“Good stories surprise us. They have compelling characters. They make us think, make us feel. They stick in our minds and help us remember ideas and concepts in a way that numbers and text on a slide with a bar graph don’t.”
Writing for the HubSpot blog, Shane Snow (Chief Creative Officer for Contently), perfectly describes the power of storytelling for businesses and nonprofits alike.
Don’t mistake storytelling as just another buzzword. Storytelling has been around since, well, the dawn of man, but it has continuously slipped on and off the business/nonprofit radar since marketing became a thing. Snow puts it best when he says, “It’s always coming out of the buzzword pile because, at the end of the day, it’s a timeless skill. Stories have been an essential driver of change throughout human history. For good and for ill.”
With that said, why is storytelling so important for businesses and nonprofits? Here’s why:
Stories engage emotions
As Billee Howard explains for Forbes, stories fuel emotional engagement. And in today’s age of the brand experience, emotional engagement is proving to be critical to achieving objectives and high-impact results.
Persuasion is at the centre of a business. Organizations must convince customers to buy products and services, employees to support organizational policies and strategies, investors to buy stock, and partners to sign new deals.
As Bronwyn Fryer notes for Harvard Business Review, there are two ways to persuade people. The first is by using conventional rhetoric, which is what most executives are trained in. For example, a PowerPoint presentation can be used to present an organization’s vision, challenges and strategy. A case is built by highlighting statistics, facts and quotes from authorities. But Fryer goes on to highlight the two problems with conventional rhetoric:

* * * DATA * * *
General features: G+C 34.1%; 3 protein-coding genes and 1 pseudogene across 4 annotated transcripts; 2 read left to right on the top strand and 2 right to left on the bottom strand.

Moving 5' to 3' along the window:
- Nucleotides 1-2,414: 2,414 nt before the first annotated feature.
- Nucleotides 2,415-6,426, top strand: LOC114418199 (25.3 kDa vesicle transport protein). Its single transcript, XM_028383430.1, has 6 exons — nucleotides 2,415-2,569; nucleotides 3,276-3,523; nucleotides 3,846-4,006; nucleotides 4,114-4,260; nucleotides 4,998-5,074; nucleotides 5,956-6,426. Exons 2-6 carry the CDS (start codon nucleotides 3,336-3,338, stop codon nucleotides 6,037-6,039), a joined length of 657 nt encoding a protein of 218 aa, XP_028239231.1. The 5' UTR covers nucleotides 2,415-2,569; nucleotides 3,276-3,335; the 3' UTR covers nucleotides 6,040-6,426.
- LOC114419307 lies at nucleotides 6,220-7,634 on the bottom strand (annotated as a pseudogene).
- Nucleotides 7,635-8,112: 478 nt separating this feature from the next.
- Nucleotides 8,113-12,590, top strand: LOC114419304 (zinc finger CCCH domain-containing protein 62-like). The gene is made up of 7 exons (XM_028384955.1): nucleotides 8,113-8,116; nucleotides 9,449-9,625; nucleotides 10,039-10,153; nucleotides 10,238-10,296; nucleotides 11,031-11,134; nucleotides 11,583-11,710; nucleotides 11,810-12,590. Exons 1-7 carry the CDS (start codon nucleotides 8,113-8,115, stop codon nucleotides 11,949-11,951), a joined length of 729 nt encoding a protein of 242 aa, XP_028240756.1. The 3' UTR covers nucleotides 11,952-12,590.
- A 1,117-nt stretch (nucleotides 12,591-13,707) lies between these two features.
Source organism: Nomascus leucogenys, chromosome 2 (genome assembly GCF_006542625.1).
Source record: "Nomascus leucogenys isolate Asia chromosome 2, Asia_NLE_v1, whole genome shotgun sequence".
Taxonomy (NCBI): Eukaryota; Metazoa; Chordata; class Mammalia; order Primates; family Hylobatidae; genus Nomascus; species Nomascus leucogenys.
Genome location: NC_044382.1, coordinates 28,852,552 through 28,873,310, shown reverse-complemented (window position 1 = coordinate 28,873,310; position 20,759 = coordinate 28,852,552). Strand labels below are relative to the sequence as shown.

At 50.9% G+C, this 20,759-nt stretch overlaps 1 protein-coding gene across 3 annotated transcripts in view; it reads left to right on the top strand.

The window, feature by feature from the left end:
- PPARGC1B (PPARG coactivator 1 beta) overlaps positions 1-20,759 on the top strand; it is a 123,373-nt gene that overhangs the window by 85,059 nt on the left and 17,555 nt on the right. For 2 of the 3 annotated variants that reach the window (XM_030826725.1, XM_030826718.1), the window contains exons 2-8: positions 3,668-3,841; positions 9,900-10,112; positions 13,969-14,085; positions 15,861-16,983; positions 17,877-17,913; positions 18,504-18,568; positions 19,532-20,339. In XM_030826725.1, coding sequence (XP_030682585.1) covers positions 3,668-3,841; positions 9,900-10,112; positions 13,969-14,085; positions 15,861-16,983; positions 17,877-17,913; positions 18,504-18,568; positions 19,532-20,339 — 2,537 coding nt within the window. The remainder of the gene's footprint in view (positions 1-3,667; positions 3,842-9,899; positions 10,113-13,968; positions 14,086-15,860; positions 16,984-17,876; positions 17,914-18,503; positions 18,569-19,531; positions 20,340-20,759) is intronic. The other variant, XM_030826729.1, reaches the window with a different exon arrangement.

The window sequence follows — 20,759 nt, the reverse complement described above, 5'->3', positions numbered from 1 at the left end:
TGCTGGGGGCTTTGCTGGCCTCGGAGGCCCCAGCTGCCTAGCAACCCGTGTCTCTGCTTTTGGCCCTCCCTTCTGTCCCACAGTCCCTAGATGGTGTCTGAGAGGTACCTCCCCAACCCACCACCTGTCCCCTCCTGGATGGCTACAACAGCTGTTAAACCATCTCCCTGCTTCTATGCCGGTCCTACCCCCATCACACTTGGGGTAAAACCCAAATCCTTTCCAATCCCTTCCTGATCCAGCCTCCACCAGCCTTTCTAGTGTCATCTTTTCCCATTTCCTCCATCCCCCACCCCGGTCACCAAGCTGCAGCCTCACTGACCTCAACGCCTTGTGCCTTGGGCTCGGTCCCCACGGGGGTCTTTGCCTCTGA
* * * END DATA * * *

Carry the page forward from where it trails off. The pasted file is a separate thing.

“First, the people you’re talking to have their own set of authorities, statistics, and experiences. While you’re trying to persuade them, they are arguing with you in their heads. Second, if you do succeed in persuading them, you’ve done so only on an intellectual basis. That’s not good enough, because people are not inspired to act by reason alone.”
But when organization’s unite an idea with an emotion through compelling storytelling, effective persuasion can be achieved.
Storytelling is key in our hypermediated world
As Snow notes, storytelling is becoming essential, as ubiquitous publishing and sharing tools transform our digital lives.
“It’s no longer a luxury afforded to the wealthy ruling class or the companies who happen to own printing presses and delivery trucks. And as we spend increasing amounts of time consuming content by the streamful, storytelling is a skill that every business — and individual — will need to master.”
Social media has made storytelling essential
Snow also points out that social media has made us comfortable having conversations with companies. Businesses are more than willing to include their content in our Facebook streams, next to pictures of our loved ones, baby news from our friends or that latest cat video.
“As the majority of corporations start thinking of themselves as publishers, the defining characteristic among the successful ones will be the ability to not just spew content, but to craft compelling stories,” Snow says.
All of this points to the fact that storytelling is key to an organization’s strategy, be it its business strategy or content strategy. So, how can organization’s improve their storytelling? Here are some great links:
- Business Storytelling: Using Stories to Inspire
- Storytelling for Nonprofits: How to Present Stories That Attract Donors, Win Support, and Raise Money
- You Have 6 Nonprofit Story Types to Tell
- The Storytelling Non-Profit: Founded in 2012 to help not-for-profit organizations articulate their impact to donors
- StoryCenter: A non-profit that supports organizations with digital storytelling and other forms of digital media production
To wrap up, let me leave you with some great examples of storytelling:
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